IDP Divisional Preview: NFC West
Jase Abbey from DLF and IDP Guys helps us break down the IDP studs, sleepers, breakouts, and busts from the four teams in the NFC West.
For our next stop on the divisional preview tour, we’re headed out west to check out the Cardinals, Rams, 49ers, and Seahawks. With some help from our friend Jase Abbey, who covered the NFC West with us on the podcast, we’re going to look at the IDP studs, sleepers, busts, and breakouts you need to know, starting in the desert.
Stud: J.J. Watt
I know this sounds like I’m about five years too late, but hear me out! Watt is not the player he once was; that much has been evident for a couple of years now. Injuries have seemingly taken their toll on the guy; he’s missed vast chunks of time in 4 of the last 6 seasons, including 10 games in 2021. However, he can still play. Yes, he only had 1 sack in the 7 games he played last year, but he still brought pressure. Between Weeks 3-6, he had 22 pressures—in just four games. That’s very good. His pass rush grade of 83.1 from PFF ranked 8th among all interior defensive linemen in 2021.
He moves between DT and DE quite a lot, and as with other guys who do this (e.g. Leonard Williams and Cam Heyward), Watt has added value in any league that designates him as a DT. Another factor in Watt’s favor: his pressure rate (which was high) vs. his finishing rate (which was low). In theory, those players with the largest positive difference between those two rates should become more productive.
The player with the largest gap between his pressure rate and his finishing rate is… you’ve guessed it, J.J. Watt. Now, Watt is only worth rostering in redraft or in dynasty for fantasy managers in win-now mode. But he can be had for next to nothing.
Breakout: Zaven Collins
Everyone is aware of how disappointing Collins’ rookie season was. The first-round pick was expected to slide into the starting spot opposite Isaiah Simmons, supplanting Jordan Hicks, who was widely expected to be traded before the season got going. We know how that worked out. Not well for Collins!
With Hicks now gone and Simmons seemingly slated to perform in a similar role to how he did last year, I’m tentatively expecting Collins to be the full-time guy in a more orthodox role, which should be good for his tackle volume. I say “tentatively” because of the presence of Nick Vigil. Mike covered him with Jon on the 3-down LB episode of Big Nickel, but Vigil has the annoying habit of limiting the value of other linebackers on the teams he plays for, by finding his way onto the field and stealing snaps. I could see the same thing happening here if Collins doesn’t impress.
It would be a real indictment of how the Cardinals view Collins if Vigil is given the nod. If Collins does take Hicks’ role, will he be uber-productive? I’m not 100% sure. Hicks had a healthy year, played over 1,000 snaps, and barely broke 100 tackles, needing some big plays (4 sacks) to finish as LB17 in 2021.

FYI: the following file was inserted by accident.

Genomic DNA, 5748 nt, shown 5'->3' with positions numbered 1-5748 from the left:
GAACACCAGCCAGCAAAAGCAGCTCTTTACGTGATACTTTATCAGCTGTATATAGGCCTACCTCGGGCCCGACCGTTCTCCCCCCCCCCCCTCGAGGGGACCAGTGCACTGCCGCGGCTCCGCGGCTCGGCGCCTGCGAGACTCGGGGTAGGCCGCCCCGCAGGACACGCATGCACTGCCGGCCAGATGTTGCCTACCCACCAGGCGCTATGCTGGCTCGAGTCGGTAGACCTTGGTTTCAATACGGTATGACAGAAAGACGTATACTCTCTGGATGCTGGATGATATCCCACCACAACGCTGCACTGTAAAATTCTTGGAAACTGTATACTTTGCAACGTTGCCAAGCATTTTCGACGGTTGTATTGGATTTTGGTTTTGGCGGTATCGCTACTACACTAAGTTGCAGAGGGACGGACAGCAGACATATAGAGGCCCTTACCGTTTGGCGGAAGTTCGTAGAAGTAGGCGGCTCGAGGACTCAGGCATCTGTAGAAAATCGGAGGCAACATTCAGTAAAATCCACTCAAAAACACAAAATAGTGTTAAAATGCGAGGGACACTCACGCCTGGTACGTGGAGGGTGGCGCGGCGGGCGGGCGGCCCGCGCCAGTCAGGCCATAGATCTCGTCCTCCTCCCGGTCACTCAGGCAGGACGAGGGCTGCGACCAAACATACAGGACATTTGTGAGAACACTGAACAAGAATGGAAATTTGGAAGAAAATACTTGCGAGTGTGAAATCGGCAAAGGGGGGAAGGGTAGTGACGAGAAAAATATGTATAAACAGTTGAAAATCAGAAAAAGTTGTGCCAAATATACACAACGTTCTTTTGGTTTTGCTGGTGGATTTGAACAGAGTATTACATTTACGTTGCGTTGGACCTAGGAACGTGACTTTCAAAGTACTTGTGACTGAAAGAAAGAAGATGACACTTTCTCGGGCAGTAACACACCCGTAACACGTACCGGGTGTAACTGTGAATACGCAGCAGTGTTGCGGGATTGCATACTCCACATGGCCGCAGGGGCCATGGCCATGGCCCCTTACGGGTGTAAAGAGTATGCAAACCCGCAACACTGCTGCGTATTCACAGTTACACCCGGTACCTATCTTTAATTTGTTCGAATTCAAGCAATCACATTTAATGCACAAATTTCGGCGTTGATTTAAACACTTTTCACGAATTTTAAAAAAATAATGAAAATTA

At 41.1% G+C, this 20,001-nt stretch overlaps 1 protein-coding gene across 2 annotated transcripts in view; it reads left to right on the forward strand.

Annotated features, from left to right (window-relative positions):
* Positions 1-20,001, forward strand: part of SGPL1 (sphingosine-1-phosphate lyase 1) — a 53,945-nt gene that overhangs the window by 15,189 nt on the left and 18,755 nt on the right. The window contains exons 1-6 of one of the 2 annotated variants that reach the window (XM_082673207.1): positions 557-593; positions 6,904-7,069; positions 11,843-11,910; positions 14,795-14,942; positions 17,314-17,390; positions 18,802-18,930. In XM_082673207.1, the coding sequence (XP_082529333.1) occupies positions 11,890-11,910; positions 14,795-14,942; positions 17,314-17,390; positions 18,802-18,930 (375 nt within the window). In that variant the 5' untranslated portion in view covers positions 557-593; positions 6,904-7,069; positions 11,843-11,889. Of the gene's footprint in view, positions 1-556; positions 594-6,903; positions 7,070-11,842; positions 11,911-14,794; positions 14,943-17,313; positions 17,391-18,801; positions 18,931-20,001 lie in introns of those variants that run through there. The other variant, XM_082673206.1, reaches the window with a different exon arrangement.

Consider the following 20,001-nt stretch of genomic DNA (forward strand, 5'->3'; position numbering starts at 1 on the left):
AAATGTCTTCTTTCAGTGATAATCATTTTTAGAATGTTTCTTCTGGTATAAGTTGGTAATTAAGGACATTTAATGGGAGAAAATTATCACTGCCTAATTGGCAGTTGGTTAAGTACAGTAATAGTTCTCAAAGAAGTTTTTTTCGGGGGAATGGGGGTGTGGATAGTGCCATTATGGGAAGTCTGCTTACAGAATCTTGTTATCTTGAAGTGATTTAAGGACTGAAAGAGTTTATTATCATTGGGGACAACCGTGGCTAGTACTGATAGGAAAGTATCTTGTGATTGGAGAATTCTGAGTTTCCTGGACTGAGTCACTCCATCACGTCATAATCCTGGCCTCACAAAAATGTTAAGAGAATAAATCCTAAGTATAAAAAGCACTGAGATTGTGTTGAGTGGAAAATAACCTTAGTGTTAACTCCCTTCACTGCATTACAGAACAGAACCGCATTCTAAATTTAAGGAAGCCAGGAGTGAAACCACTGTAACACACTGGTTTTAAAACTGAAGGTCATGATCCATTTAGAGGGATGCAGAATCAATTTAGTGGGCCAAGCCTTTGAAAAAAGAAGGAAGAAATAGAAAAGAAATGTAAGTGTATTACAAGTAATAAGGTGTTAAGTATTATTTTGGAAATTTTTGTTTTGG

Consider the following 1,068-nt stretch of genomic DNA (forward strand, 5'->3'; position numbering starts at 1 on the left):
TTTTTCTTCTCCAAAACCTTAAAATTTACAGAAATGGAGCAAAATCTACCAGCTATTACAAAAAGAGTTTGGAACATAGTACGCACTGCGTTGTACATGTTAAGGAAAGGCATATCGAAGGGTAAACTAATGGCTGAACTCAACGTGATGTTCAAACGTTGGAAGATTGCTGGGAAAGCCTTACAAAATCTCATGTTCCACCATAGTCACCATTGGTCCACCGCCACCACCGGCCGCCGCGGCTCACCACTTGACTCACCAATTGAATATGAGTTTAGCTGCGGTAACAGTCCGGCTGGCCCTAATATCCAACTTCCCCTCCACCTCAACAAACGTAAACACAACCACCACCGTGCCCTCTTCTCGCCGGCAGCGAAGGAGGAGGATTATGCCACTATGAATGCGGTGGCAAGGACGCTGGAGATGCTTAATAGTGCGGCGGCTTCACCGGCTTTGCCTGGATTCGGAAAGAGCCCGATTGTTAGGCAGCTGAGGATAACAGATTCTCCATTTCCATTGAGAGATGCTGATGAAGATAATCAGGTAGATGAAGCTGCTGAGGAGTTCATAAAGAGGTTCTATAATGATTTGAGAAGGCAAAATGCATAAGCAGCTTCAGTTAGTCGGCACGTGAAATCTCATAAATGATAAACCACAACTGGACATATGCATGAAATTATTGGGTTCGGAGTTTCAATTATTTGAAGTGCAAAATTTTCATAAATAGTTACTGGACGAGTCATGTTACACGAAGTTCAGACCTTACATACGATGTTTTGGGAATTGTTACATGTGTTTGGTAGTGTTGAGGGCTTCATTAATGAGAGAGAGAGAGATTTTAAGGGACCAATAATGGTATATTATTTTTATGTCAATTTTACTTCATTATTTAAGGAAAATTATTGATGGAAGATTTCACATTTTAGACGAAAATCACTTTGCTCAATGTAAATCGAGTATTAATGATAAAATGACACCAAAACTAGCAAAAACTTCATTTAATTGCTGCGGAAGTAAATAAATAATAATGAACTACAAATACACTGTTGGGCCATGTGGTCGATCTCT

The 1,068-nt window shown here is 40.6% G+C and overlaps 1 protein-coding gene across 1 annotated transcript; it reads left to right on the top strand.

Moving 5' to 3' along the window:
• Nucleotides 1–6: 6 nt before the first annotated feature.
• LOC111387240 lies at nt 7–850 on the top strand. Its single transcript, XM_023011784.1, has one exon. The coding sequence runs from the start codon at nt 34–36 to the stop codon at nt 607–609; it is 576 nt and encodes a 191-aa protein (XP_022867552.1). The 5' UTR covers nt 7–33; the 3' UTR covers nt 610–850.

Would we be satisfied with the same output for Collins? Yeah, I’d take it.
Los Angeles Rams
Stud: Bobby Wagner
For the first time since he entered the league, Wagner will be playing for a new team in 2022 after leaving the Seahawks in free agency to join divisional rivals, the L.A. Rams. Adding a savvy veteran to an otherwise weak position group is a shrewd signing for the reigning Super Bowl champions, who hope the 32-year-old can continue to produce as he has over his career.
Platitudes aside, Wagner wasn’t quite the same player in 2021. He posted bottom-three PFF grades in coverage, tackling, and run defense compared to the rest of his career. PFF graded his last two games in weeks 15 and 16 as two of the worst of his career. Let’s not overreact. Compared to his peers, Wagner still compares favorably in most categories. He has much farther to fall than most. He recorded a career-high in tackles, helped by the fact that he remained healthy most of the season, and finished 7th in total snaps among all NFL linebackers.
Ernest Jones and Troy Reeder interchanged at the position in 2021 and managed 148 tackles between them. I wouldn’t be in the least bit surprised if Wagner had similar numbers on his own in 2022, health permitting.
Bust: Ernest Jones
Many in the IDP community won’t like this call (sorry, Bobby). Many are relying on Jones to take a big step forward. I don’t dislike him as a player. I think he showed much promise last year (especially that Jaguars game when he was targeted 7 times, allowing just 2 receptions for 13 yards). This take comes back to my last point about Wagner: where is the opportunity coming from? No team in the NFL is more committed to a single-linebacker scheme than the Rams.
Wagner will undoubtedly be the sole every-down player at the position. Are the Rams suddenly going to deploy a much higher percentage of two linebacker sets to involve Jones? I am not as ready to accept that they intend to buck the trend where the rest of the league is playing fewer off-ball linebackers each year that passes.